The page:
We went to the museum at Western Kentucky University and saw the history of the area, as well as a display on the original Duncan Hines. After that we were off to a local farm where we had lunch, as well as ice cream, and a hay ride over to the barn to see a newly born calf and a pregnant cow. Many of the things we saw on the farm brought back memories for some of my travelers who grew up in rural areas. And, of course, a tour of the Corvette Museum was included (but no time for the GM Assmbly plant).
Kentucky has many caves. The most famous, Mammoth, is a National Park and not too far from Bowling Green. However, there is a cave in Bowling Green which is also interesting. It is called the Lost River Cave. There is evidence of human habitation at this cave for over 10,000 years, something we don’t often associate with the U.S.
There is a lot of recent history also associated with the cave. Both sides used it as a campsite during the Civil War, and it was a hiding place for the outlaw Jesse James (supposedly Jesse himself brought a local doctor to the cave to tend to one of his men who had been shot during a holdup). In the 1930s it was a popular nightclub (& what a great place considering prohibition).
Today there is a 45 minute underground boat tour of the cave, that has a constant year round temperature of 56–can’t get much better considering the hot & humid temps in the summer in KY. And you only have to duck down once when you enter the mouth of the cave on your under world boat ride.
Since we had seen a play in Clarksville, our last two evenings had different entertainment in Bowling Green. After dinner the first night, we had a history professor, Dr. Bill Goodwin, give us some insight on Illinois and the Chicago area, and how thees places tied into Kentucky. He also included a fascinating story on Butch O’Hare, which I have been telling my travelers for many years, never realizing I would one day meet the author. He even hopped on the “bus” after the talk and showed us around the downtown area. The final night we had a jazz musician, Patrick Goble, who has appeared on the Tonight Show, entertain us on his acoustical guitar following dinner.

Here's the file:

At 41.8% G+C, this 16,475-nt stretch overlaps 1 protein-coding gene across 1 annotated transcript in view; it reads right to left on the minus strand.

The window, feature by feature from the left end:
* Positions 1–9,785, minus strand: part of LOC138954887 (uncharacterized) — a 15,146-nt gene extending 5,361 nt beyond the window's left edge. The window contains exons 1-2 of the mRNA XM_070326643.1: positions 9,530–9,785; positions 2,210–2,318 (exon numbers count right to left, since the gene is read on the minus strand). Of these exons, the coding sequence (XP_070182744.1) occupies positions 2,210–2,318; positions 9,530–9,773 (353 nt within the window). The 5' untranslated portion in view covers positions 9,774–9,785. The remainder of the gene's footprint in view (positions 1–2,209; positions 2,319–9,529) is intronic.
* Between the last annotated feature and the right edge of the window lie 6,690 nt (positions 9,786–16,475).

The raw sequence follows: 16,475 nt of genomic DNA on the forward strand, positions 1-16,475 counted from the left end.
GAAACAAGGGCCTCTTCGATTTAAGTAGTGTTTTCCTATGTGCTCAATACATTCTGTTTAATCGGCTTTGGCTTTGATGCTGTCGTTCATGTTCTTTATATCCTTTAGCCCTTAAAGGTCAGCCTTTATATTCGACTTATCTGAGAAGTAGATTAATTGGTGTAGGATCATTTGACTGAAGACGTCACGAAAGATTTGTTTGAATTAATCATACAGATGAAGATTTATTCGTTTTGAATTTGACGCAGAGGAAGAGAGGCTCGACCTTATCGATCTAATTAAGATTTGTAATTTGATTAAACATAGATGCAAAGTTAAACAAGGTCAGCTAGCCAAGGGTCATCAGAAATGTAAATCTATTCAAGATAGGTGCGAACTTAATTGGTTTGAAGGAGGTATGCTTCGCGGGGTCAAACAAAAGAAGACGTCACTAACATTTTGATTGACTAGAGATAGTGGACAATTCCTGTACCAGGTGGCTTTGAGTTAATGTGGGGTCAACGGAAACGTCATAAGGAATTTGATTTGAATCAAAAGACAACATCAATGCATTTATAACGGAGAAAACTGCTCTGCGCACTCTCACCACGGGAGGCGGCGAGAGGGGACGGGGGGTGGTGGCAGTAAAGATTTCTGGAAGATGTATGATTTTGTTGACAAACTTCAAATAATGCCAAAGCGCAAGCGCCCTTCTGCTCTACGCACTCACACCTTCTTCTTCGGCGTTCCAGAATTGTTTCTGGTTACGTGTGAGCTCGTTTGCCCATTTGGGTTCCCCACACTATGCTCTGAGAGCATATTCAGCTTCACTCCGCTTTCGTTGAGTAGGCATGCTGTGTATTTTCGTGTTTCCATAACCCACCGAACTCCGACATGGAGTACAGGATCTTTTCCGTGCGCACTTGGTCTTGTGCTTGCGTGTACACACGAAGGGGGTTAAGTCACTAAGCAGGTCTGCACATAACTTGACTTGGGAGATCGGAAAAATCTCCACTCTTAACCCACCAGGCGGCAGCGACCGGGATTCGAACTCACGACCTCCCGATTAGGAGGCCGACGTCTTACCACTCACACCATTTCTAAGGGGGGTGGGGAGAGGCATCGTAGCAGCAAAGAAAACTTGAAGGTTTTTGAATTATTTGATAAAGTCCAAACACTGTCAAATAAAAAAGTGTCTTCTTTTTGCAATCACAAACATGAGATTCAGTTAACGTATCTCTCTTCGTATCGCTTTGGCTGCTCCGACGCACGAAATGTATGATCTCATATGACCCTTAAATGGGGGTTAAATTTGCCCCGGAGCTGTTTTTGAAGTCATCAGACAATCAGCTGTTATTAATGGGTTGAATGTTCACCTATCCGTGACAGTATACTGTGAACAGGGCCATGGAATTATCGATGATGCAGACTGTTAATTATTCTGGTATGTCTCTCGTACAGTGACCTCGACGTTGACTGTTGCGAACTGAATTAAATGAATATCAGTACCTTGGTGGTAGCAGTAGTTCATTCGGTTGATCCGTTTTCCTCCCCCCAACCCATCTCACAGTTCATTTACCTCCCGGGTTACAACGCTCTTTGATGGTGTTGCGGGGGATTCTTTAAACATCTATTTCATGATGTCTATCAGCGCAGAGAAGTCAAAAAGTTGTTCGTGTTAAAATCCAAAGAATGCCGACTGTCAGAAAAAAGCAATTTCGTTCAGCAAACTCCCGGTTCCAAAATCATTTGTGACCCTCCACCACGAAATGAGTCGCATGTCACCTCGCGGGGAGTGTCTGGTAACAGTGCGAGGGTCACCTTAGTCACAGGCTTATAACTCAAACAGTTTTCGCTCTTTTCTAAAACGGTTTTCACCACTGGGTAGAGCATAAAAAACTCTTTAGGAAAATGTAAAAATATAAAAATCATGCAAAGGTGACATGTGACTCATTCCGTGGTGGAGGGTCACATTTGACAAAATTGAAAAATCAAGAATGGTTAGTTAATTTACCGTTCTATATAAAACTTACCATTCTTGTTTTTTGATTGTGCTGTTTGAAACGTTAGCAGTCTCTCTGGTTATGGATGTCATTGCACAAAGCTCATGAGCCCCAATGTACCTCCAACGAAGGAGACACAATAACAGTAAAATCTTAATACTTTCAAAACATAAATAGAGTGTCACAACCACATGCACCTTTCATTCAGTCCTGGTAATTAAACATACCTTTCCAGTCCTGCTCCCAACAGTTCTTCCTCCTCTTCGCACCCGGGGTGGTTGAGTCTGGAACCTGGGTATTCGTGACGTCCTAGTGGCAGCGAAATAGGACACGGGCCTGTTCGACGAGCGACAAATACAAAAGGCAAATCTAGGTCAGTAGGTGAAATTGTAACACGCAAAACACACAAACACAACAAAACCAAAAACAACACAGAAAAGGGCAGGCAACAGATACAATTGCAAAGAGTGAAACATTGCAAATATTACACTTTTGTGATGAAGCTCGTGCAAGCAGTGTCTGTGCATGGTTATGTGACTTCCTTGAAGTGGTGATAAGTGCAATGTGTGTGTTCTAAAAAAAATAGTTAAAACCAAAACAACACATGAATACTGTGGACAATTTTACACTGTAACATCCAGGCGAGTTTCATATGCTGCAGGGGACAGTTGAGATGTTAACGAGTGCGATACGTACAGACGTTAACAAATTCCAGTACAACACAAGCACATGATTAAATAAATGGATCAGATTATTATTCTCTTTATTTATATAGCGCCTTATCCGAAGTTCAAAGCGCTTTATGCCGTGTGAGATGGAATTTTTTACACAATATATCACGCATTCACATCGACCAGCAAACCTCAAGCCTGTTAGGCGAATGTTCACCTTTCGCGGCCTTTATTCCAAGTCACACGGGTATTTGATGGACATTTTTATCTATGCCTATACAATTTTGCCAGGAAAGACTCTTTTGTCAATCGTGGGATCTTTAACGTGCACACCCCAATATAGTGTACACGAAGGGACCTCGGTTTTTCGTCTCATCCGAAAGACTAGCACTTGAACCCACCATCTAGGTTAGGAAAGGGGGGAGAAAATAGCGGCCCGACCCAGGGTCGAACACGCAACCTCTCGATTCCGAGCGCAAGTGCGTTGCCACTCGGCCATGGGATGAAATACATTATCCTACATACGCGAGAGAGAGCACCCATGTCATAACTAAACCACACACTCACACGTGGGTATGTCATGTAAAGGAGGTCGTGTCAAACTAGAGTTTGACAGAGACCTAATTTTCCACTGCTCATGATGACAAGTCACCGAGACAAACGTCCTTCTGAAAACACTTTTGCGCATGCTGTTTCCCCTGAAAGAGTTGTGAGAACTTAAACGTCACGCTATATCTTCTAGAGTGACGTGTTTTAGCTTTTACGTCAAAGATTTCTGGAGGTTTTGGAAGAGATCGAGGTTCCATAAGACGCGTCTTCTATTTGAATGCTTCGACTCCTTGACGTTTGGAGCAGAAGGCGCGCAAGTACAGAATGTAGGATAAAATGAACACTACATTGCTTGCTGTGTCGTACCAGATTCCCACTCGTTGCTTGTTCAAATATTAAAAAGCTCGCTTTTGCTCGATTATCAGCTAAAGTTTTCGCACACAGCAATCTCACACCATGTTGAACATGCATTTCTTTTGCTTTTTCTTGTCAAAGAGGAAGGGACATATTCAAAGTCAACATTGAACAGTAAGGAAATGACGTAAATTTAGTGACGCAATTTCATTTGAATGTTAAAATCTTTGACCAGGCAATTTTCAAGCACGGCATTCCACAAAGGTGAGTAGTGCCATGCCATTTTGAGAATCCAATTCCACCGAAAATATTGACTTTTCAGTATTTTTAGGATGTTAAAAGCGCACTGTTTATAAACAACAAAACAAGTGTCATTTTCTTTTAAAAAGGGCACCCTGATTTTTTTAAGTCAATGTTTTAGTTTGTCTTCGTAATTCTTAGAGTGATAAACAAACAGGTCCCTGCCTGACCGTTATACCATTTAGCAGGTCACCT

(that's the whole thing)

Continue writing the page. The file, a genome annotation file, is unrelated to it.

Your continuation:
You never know what you’ll encounter or who you will meet on a Mystery Tour, but I can tell you from experience, there is some type of adventure at every turn. If this sounds interesting to you, check out one of your local tour companies.
Editor’s Note: To read more in-depth about this area, check out Kileen’s book “Journey Beckons”. You can order through her website: www.kileenprather.com or at Amazon either in book format or the Kindle edition. Her latest, “Journey To Port” now also on Kindle.
Journey with Kileen: Having been a Tour Manager for the last fourteen years and being in thirty-five to forty states a year, there are not too many places I haven’t visited in the U.S. I love traveling and meeting so many wonderful people from all over. The purpose of this column is to share with you some of my favorite places and different means of travel whether you go by car, boat, train or motorcoach (bus).